Many call Patek Philippe, Vacheron Constantin and Audemar Piguet the holy trinity of watchmakers. However, I would argue that A. Lange & Söhne deserve Audemar Piguet’s spot on that list of legends.
Not to discount Audemar Piguet, but I believe the quality and lineage of A. Lange & Söhne shines brighter and is more storied than that of the other great watchmaker. A. Lange & Söhne, all things considered, is one of my favorite watchmakers of all time and one that I believe is worthy of your attention and your praise.
In 1845, a man by the name of Ferdinand Adolph Lange founded a new watch manufacturer he named Lange in the small town of Glashütte, Germany, in the eastern state of Saxony.
A man known for being a perfectionist, trained his sons Richard and Emil, who took over the company following his death. Known for producing superlative handcrafted pocket watches, Emil and Richard Lange began to give their most prized productions a designation we now call “1A”. As the company grew so did their following and by the beginning of 1939, the German military requested they make oversized wrist watches for its airmen the way American companies like Waltham and Elgin had produced watches for the US Forces.
Now outfitting their largest client, pocket watches took a backseat as the Lange family worked feverishly to arm the Germans with time keepers. In 1948, the post-war administration of the Soviet Union expropriated the land that housed the Lange workshops and as a direct result, the Lange manufacturer was out of business.
Fast forward to 1990 and the collapse of the East German government, and a great-grandson of Ferdinand who enjoyed the rich history of his ancestors company decided it was time to bring back the family name into the world of haute horology. Walter Lange, partnered with industry veteran Günter Blümlein, reinvented the company with the assistance of IWC and Jaeger-LeCoultre from Switzerland.
Despite the prominent watch makers all being in Switzerland, Walter Lange wanted to commemorate his ancestors by keeping the manufacturer in its home of Glashütte. He named the new company A. Lange & Söhne (meaning “sons”) and, together, with a group of fine watchmakers, began to produce fine timepieces introducing their first range just four years later.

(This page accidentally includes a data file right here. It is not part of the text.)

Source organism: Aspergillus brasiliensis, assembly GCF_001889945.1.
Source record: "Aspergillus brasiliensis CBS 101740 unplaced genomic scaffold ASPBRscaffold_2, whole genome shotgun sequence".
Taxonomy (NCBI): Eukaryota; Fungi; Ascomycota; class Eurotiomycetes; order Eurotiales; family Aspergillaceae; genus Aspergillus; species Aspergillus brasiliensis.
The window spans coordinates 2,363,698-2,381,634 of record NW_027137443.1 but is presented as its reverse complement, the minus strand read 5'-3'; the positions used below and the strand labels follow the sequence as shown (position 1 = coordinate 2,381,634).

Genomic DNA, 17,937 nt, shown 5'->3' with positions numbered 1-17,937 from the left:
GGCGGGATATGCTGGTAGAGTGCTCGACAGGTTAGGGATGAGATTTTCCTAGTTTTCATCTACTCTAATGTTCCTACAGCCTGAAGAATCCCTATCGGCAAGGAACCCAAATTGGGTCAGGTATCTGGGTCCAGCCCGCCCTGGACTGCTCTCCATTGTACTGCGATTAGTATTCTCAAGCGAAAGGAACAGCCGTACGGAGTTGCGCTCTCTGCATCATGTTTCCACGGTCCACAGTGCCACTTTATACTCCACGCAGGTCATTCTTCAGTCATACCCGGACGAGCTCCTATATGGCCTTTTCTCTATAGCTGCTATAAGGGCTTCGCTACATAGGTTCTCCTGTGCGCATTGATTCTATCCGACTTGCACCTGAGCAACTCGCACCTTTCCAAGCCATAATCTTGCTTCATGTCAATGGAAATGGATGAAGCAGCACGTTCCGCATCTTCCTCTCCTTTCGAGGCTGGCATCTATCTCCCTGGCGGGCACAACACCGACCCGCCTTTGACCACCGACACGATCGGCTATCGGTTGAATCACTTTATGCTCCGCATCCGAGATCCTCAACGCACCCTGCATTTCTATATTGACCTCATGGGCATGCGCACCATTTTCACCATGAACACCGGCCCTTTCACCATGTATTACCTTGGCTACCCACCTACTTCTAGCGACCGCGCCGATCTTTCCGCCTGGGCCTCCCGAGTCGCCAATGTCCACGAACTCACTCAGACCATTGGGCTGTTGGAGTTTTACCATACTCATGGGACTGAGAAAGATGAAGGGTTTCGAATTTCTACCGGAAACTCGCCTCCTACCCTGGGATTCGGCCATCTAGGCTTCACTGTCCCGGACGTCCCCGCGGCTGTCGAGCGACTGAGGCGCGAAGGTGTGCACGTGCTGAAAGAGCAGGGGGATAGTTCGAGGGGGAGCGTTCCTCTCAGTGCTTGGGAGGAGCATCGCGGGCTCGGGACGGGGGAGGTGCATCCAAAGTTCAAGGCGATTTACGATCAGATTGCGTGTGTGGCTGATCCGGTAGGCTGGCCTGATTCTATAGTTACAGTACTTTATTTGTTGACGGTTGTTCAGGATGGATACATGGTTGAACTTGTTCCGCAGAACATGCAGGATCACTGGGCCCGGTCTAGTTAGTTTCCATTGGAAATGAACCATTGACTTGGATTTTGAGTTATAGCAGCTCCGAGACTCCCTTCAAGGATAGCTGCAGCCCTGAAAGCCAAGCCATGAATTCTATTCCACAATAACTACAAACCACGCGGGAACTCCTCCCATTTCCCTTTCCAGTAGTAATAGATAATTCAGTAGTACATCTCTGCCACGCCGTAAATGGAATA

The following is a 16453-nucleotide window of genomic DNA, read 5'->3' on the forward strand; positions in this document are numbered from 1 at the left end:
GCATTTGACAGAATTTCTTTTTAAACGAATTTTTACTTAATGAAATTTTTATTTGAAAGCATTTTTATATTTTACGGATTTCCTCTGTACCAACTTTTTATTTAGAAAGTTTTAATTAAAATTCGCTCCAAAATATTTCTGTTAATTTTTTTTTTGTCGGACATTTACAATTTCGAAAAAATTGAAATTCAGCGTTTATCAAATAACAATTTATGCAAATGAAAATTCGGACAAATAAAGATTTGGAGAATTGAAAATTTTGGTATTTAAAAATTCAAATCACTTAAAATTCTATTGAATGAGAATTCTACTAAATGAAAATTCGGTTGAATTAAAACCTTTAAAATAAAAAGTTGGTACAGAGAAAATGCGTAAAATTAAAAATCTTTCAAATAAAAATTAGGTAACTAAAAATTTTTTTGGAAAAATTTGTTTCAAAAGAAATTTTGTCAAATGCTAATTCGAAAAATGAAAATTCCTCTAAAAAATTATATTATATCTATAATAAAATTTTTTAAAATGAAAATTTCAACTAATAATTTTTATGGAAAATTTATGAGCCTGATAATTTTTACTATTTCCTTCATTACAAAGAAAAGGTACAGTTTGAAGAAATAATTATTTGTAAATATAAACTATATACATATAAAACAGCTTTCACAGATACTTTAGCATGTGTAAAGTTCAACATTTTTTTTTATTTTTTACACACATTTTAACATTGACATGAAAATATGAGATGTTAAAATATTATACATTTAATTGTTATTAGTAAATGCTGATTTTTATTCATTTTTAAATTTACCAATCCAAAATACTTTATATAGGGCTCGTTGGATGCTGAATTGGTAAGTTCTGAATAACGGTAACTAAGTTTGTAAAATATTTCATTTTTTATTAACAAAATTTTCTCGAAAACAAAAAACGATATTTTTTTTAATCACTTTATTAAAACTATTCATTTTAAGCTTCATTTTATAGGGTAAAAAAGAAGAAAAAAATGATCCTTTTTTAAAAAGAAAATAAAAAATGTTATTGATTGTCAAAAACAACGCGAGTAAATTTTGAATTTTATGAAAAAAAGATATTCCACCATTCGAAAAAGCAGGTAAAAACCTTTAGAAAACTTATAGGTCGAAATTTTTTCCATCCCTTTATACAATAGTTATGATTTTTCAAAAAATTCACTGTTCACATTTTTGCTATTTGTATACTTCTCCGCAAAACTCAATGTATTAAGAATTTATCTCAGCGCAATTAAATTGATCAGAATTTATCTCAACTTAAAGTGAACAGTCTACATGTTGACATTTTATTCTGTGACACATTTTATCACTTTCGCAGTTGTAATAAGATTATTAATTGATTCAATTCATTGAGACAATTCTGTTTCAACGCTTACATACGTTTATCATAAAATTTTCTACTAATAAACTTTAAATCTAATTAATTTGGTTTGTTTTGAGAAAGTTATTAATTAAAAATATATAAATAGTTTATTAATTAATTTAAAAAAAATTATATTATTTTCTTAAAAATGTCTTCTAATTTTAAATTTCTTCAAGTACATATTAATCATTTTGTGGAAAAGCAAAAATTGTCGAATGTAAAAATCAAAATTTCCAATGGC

Many experts agree that the way you can tell if you’ve made a mark on the watch industry is if companies like the Richemont Group offer to acquire you. Of course, like many before it, that’s exactly what happened and A. Lange & Söhne became a member of the Richemont group.
Despite only reappearing in the 1990s, A. Lange & Söhne has taken the watch world by storm and produces some of the finest timepieces available on the market today. Unlike many other luxury watchmakers, A. Lange & Söhne makes their own in-house mechanical movements and, so far, has refused to produce a watch with an inferior quartz movement. Almost all of the company’s watch cases are made of gold or platinum with the only exception being certain special editions released in limited quantities. They offer a range of gold colors including yellow, rose and white and produce all of its parts in-house. In an ongoing effort to separate their collection from the Swiss manufacturers, A. Lange & Söhne forgoes typical features such as multiple bridges and cocks in favor of three-quarter plates, screwed gold chains and handmade balance cocks. All of the movements produced by them are made from German silver which is a copper and nickel alloy. This further separates them from the well known Swiss manufacturers that typically use plated brass. The nice thing about this difference is that it’s visually evident to the average consumer and gives the watch a very distinct sheen.